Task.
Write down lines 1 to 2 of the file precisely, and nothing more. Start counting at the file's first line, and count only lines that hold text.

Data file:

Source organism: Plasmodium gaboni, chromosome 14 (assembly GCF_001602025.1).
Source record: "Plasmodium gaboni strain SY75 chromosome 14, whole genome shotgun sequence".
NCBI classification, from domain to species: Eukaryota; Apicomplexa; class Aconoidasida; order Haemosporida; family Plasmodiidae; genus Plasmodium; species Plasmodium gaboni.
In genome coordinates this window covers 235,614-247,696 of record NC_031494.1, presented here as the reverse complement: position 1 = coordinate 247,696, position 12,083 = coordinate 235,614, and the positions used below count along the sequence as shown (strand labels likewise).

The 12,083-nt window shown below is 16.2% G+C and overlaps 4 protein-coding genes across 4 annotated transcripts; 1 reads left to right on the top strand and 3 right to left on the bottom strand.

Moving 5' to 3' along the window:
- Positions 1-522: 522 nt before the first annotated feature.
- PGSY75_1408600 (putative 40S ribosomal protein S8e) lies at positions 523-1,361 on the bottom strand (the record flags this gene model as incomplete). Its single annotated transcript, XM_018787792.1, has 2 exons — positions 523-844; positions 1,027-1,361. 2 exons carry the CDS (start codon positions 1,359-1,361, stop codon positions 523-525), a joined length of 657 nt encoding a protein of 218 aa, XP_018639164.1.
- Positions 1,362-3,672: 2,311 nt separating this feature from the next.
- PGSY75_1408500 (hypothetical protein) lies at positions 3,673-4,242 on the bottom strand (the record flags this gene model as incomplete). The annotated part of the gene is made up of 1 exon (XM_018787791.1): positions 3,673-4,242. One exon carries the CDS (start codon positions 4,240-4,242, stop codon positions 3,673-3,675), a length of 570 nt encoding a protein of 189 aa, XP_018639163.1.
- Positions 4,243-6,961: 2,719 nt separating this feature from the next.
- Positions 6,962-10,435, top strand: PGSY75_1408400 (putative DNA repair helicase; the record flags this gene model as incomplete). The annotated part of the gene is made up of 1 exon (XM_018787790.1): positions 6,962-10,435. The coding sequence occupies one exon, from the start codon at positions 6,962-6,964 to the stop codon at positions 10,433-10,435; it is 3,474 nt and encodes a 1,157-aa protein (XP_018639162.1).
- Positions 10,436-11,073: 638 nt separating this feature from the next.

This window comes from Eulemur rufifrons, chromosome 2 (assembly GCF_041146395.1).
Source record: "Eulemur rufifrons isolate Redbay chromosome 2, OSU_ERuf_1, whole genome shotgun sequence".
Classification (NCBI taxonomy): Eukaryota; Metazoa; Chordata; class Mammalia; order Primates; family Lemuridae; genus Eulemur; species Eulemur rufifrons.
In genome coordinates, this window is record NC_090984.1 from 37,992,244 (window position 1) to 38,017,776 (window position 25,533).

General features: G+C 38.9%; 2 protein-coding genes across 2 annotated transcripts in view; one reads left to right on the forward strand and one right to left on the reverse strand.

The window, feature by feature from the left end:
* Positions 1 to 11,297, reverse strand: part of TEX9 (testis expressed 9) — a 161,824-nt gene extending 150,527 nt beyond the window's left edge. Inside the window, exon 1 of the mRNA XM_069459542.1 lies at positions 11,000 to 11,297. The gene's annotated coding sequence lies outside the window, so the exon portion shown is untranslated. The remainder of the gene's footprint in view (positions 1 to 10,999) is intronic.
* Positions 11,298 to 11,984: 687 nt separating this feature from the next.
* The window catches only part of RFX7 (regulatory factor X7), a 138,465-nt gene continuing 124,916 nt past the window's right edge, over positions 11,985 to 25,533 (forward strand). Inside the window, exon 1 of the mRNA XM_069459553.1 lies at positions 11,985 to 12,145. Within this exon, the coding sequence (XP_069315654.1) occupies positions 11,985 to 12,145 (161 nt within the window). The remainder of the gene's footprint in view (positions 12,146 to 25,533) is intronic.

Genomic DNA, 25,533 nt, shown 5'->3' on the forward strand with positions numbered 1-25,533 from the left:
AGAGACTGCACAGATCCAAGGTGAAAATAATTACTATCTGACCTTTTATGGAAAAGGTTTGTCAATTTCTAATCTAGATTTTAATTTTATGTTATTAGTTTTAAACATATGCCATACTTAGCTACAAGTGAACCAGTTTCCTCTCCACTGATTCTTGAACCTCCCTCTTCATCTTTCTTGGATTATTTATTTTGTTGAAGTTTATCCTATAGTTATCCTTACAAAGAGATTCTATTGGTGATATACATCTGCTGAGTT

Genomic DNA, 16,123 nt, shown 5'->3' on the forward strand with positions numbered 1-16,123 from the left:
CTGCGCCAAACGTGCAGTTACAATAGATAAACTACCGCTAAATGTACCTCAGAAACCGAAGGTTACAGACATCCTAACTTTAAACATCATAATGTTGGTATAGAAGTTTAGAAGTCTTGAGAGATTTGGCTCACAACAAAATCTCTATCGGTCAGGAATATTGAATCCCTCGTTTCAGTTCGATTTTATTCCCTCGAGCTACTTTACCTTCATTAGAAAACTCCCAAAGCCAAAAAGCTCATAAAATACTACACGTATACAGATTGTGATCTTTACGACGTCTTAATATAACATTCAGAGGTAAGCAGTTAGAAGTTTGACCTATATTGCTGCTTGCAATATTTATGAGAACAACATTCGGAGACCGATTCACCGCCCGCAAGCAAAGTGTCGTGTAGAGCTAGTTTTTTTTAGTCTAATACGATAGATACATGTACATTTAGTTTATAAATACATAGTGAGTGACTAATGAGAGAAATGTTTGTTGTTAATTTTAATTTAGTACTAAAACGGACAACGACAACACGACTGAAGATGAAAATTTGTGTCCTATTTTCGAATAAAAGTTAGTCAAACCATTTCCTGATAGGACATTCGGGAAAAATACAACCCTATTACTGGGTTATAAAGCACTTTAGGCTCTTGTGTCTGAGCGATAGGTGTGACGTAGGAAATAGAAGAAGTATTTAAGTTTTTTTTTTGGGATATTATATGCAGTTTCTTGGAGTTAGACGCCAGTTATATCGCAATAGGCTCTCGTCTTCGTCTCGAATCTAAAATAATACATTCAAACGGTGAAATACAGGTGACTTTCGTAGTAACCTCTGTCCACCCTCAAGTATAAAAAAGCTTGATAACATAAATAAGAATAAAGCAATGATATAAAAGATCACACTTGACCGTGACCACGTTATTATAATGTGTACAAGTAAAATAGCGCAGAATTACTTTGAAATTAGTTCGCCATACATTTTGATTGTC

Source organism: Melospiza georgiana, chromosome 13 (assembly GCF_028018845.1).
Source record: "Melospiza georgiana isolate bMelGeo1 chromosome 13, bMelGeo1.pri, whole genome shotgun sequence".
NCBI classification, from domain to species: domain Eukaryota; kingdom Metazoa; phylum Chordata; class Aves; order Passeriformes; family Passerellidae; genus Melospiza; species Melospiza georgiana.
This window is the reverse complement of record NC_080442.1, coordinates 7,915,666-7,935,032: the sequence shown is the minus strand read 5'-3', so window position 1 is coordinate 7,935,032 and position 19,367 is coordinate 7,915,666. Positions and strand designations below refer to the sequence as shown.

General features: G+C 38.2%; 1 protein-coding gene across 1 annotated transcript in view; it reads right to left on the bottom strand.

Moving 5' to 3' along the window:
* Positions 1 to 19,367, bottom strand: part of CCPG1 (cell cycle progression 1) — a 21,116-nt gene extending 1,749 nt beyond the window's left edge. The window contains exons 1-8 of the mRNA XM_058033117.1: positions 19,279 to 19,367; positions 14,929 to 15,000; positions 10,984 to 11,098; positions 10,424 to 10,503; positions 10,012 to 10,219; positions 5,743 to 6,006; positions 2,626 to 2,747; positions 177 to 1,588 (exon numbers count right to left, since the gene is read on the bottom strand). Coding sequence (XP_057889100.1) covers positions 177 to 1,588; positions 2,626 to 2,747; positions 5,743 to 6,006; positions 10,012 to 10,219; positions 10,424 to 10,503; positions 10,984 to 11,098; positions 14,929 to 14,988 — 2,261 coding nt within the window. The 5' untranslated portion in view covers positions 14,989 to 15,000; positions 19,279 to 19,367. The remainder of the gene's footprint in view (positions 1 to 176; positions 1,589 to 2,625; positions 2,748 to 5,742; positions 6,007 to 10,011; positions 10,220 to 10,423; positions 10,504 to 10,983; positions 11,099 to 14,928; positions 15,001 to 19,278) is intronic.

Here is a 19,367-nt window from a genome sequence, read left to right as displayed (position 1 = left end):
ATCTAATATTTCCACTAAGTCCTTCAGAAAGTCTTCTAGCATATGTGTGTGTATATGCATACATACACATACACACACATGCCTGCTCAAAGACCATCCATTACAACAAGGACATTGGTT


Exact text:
Source organism: Plasmodium gaboni, chromosome 14 (assembly GCF_001602025.1).
Source record: "Plasmodium gaboni strain SY75 chromosome 14, whole genome shotgun sequence".